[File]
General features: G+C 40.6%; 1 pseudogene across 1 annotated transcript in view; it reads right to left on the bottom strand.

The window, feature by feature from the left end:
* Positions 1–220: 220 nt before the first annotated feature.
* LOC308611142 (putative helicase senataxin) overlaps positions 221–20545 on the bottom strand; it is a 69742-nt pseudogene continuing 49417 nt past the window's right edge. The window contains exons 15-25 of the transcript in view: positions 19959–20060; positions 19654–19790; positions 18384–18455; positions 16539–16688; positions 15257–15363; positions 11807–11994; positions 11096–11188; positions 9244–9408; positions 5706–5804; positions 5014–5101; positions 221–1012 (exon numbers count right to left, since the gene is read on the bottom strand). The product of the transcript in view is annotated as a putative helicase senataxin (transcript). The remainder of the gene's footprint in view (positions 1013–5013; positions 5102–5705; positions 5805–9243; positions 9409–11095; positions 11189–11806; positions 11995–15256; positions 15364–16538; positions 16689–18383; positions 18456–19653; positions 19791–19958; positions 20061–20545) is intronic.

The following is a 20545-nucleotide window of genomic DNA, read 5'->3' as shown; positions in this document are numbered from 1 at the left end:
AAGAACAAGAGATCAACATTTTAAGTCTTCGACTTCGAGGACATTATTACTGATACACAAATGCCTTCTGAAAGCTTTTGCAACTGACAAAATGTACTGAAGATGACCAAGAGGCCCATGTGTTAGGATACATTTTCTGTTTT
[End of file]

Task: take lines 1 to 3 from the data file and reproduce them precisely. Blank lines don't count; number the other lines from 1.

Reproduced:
General features: G+C 40.6%; 1 pseudogene across 1 annotated transcript in view; it reads right to left on the bottom strand.

The window, feature by feature from the left end:
* Positions 1–220: 220 nt before the first annotated feature.